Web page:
While most high-resolution video cameras will work with FR technology, there is a huge benefit in investing in the right cameras. We recommend cameras that are dedicated to face recognition. But it’s not just the quality of the camera that’s important. Camera placement and lighting are integral to the proper functioning of the FR system that’s installed. A facial recognition vendor should work with customers to ensure that cameras are placed in optimal target zones to capture casino patrons from the best angle and that lighting is adequate.
Facial Recognition enhances poor image quality
FR technology has come a long way, but there are still limitations. FR systems can’t just clean up any image to make an identification. For example, if both eyes aren’t visible in a file photo, if the subject is photographed from a side angle, if there are large shadows on the face or if the facial image doesn’t meet the minimum pixel requirements, then the chance of finding a match through FR is lower.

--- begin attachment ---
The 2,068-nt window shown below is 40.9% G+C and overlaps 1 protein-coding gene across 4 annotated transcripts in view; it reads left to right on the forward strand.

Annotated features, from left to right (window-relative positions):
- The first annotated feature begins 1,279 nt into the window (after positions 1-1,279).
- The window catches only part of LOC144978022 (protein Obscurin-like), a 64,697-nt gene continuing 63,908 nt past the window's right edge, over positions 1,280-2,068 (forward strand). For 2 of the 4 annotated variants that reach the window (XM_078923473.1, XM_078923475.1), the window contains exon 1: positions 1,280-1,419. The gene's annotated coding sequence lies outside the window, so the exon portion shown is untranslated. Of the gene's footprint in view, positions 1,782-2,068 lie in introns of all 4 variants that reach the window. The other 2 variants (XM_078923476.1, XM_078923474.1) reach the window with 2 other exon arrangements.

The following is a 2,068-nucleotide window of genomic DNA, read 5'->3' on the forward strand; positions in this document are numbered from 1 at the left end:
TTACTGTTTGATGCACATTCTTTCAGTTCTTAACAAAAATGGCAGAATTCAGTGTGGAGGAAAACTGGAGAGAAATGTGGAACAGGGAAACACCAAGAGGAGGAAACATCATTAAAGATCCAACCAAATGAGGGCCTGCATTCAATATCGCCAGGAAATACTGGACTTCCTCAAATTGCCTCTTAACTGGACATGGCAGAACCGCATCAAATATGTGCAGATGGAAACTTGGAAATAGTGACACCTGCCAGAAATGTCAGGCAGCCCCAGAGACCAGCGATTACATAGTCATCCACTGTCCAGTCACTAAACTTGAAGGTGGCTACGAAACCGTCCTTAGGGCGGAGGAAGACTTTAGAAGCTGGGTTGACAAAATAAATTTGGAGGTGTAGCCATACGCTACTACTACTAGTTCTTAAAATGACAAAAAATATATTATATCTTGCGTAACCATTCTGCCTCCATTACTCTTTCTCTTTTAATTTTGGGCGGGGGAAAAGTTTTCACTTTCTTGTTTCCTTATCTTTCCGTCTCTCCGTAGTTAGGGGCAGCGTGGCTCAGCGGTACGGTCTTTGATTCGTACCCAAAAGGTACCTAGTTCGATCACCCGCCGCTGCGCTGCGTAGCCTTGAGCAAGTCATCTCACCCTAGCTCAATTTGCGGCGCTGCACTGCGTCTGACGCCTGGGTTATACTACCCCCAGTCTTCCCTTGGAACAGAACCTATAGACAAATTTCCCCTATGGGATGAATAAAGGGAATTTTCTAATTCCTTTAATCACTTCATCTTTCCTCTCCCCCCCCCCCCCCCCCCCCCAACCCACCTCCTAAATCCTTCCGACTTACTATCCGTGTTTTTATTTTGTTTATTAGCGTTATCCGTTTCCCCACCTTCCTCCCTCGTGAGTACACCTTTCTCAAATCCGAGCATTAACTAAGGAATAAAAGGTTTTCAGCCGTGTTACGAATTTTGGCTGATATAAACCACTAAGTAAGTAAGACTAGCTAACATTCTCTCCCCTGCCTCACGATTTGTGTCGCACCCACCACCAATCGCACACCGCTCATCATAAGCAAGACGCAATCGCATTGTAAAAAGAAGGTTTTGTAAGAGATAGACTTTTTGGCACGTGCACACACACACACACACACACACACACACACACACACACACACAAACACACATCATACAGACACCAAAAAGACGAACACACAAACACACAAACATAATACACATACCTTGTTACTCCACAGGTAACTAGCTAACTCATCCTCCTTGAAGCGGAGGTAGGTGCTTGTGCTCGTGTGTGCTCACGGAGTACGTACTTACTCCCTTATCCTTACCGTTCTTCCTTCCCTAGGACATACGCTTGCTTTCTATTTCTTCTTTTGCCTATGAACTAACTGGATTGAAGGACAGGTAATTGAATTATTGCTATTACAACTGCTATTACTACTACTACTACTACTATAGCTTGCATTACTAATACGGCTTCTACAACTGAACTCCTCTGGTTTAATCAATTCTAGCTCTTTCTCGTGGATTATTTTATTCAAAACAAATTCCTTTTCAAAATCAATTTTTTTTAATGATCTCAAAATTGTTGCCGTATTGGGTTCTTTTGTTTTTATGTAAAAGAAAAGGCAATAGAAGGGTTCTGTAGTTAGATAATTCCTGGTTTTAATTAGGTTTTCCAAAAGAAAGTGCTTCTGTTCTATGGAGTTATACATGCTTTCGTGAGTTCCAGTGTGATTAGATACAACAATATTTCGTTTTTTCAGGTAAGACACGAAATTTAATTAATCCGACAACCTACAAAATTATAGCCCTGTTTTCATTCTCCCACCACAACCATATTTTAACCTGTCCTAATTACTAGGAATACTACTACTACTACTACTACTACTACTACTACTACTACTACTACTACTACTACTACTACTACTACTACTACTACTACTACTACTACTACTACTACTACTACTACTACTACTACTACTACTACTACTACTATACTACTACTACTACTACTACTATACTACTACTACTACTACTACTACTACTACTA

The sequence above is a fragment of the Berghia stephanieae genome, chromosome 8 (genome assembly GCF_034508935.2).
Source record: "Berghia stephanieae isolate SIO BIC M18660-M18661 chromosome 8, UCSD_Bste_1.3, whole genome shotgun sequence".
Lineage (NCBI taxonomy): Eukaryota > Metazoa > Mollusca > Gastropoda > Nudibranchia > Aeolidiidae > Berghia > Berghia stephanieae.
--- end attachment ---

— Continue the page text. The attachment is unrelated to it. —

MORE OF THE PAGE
Facial Recognition doesn’t work
Facial recognition is the seemingly simple task of identifying people in photos or video by their face. Humans do it naturally, but it has been a challenge for computers to identify faces for decades. Early iterations of FR used manually generated algorithms that were imperfect and didn’t perform well in complex surveillance environments. However, in 2012, the technology went through a major shift with the successes of deep learning in image recognition. Deep learning is based on artificial neural networks that emulate parts of the human brain. With deep learning models, FR software not only went from achieving human-level abilities, but to exceeding human-level performance within a few years of its inception.
Facial Recognition costs too much work to maintain
Installing a FR system does require some up-front work to ensure cameras are properly placed and that lighting is good, but FR systems significantly reduce the amount of work for security teams in the long run. A good facial recognition system should integrate with your existing database of banned or VIP patrons. This way you should have no additional work after installing the facial recognition solution outside of responding to the face rec alerts.